Four centuries of conservation
The restoration process of the Taj is almost as old as the monument. The fundamental problem with the restoration work of the monument, say experts, is that it lacks long-term planning
1652 The earliest record of repairs in the Taj Mahal dates back to just four years after the monument was completed. Aurangzeb wrote to his father, Shah Jahan, about leakage in the domes of the mausoleum, Mehman Khana and the mosque. Work was undertaken to flatten the surface of the roof, and to treat it with concrete and mortar. 1810 The next major repair was carried in the 19th century when Lieutenant Joseph Taylor undertook a project to clean the mausoleum. Taylor replaced missing stones in the stone inlay, which got damaged because of heavy rains, with coloured stucco. 1860 Archaeological Survey of India (ASI) was established. 1864 John Murray, the first photographer of the Taj, organised repair work of the cenotaphs, screen and interior walls that had been vandalised, particularly in the first war of Independence in 1857-58. 1874 J W Alexander, executive engineer of Agra, replaced broken marble slabs, restored inlay work, made the dome watertight and regilded the finial of the mausoleum. 1898-1905 The first comprehensive restoration and repair work was undertaken during the time of Lord Curzon, who served as the governorgeneral and viceroy of India. The restoration work included not only the mausoleum and the garden but also reconstruction of the outer courts. 1983 UNESCO declared Taj Mahal as a World Heritage Site. In the same year, Union environment ministry announced the Taj Trapezium, an area spanning 10,400 sq km, which includes Agra, Mathura, Firozabad, Hathras and Bharatpur districts, to protect the Taj. The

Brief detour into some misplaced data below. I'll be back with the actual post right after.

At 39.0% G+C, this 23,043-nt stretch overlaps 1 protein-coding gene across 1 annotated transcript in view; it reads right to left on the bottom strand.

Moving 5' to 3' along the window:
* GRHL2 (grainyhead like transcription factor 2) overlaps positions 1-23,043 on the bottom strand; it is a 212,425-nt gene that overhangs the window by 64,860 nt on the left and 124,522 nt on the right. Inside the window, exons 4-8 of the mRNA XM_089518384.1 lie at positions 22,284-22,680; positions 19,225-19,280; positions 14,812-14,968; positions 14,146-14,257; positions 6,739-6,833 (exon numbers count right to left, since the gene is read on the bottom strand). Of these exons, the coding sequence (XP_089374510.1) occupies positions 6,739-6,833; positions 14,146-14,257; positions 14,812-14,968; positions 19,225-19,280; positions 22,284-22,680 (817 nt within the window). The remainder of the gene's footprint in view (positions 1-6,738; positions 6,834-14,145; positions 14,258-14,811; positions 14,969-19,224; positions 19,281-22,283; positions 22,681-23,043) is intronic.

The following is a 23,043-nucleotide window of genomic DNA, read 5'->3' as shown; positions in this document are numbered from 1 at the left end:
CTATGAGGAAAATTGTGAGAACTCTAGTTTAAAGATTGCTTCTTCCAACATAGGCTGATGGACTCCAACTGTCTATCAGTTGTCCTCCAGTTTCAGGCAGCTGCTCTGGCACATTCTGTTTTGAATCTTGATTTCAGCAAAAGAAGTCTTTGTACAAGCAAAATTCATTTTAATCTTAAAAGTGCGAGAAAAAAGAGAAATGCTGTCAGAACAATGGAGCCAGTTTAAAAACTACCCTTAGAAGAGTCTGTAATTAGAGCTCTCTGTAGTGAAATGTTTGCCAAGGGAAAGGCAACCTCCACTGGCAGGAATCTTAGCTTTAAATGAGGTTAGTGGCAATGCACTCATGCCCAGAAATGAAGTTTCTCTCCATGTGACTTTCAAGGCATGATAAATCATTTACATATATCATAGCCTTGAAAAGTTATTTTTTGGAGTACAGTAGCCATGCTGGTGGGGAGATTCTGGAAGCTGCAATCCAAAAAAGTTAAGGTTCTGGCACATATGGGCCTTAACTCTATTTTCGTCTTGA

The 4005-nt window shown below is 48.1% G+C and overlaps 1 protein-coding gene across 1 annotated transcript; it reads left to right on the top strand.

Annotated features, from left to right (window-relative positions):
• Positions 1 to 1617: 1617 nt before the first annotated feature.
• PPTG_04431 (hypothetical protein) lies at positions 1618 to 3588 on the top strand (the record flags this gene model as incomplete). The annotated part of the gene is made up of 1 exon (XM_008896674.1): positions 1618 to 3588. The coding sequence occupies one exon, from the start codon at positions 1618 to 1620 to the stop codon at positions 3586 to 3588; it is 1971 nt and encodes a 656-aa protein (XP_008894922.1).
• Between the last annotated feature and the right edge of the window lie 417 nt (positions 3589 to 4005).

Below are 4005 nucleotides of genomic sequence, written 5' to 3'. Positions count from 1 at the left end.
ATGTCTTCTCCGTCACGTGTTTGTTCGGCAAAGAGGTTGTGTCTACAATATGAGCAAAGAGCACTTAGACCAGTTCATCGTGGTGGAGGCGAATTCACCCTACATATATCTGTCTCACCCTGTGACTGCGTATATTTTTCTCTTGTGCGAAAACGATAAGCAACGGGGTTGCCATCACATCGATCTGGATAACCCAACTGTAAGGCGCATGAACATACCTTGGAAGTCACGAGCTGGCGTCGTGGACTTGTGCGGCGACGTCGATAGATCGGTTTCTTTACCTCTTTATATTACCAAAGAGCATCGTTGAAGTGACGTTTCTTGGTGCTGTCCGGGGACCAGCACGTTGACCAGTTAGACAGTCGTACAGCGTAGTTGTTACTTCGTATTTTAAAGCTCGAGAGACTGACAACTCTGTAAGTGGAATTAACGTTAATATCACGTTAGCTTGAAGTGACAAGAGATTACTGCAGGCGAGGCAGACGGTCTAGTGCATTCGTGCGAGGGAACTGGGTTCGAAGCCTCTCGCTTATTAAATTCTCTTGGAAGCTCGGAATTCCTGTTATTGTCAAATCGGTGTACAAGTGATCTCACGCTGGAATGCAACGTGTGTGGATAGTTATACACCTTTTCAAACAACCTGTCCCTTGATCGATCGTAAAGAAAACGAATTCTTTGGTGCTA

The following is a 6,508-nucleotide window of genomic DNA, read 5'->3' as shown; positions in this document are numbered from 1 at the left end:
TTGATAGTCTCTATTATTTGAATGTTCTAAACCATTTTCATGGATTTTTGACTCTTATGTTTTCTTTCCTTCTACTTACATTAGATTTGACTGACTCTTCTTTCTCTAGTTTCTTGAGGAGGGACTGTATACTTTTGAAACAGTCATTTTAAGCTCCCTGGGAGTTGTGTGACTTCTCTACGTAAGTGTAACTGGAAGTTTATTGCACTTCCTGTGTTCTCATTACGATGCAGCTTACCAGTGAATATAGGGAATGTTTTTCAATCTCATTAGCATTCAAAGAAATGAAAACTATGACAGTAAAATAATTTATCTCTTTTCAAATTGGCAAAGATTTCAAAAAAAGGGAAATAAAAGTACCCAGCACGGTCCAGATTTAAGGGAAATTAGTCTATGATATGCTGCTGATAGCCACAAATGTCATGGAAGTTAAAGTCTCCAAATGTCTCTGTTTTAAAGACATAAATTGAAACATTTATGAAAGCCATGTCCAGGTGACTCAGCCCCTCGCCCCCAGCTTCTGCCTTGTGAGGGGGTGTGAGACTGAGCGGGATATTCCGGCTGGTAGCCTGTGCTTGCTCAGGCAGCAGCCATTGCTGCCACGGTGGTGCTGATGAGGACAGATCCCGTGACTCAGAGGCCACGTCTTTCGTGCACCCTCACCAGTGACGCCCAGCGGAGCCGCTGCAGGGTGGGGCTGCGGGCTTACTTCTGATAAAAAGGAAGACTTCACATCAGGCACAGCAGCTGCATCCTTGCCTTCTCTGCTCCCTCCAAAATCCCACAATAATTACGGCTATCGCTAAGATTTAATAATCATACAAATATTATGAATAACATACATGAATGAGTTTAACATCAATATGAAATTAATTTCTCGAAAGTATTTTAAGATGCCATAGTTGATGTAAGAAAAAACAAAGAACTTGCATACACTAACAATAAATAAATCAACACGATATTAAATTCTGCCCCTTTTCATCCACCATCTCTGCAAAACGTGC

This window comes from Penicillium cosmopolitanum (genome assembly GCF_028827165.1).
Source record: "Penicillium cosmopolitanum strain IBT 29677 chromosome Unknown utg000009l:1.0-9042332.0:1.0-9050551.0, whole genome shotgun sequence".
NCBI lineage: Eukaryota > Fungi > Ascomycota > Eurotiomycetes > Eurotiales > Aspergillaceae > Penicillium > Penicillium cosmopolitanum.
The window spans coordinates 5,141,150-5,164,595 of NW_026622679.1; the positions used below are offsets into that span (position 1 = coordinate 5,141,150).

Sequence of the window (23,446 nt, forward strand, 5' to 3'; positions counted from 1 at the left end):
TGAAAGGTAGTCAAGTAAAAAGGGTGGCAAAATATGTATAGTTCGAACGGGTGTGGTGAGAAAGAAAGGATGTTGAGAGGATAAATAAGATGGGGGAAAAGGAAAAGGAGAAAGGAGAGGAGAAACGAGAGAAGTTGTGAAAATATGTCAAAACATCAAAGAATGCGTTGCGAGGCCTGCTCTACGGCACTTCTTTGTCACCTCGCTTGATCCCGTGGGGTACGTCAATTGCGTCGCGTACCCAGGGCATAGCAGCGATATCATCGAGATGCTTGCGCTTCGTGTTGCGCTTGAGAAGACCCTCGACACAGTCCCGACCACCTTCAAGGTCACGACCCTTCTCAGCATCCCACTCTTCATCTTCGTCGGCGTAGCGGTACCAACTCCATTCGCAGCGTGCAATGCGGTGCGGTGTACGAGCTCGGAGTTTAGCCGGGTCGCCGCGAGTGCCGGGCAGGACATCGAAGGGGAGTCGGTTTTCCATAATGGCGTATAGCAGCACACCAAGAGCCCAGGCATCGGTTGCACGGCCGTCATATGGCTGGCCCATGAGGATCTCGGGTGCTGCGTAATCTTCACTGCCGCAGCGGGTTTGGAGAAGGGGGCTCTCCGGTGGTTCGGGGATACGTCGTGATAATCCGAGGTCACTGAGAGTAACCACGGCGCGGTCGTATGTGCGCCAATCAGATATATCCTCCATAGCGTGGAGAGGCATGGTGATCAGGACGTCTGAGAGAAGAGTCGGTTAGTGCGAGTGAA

ministry decided to keep all polluting industries outside the zone. 1984 ASI for the first time used fuller's earth ( multanimitti) along with a cocktail of harmful chemicals to remove greasy particulate matter. 2001 New conservation and restoration plan initiated between Indian government and the Tata group through the Taj Mahal Conservation Collaborative that included conservation architects, historians, landscape architects and heritage management consultant. Work undertaken to restore riverside wall, eastern enclosure wall, Fatehabad gate courtyard and Fatehpuri gate courtyard. ASI officials said after the private partner withdrew from the project, the balance restoration work was carried out by the department with money from National Culture Fund. 2014 Oil and Natural Gas Corporation signed an agreement with ASI and the ministry of tourism under Swachh Bharat Mission to beautify and preserve the monument and maintain cleanliness in the precincts. Works under the project are still in discussion stage, say ASI officials. Besides these, repair and restoration work at the Taj Mahal is taken up on a routine basis as any old buildings require high maintenance, say ASI officials.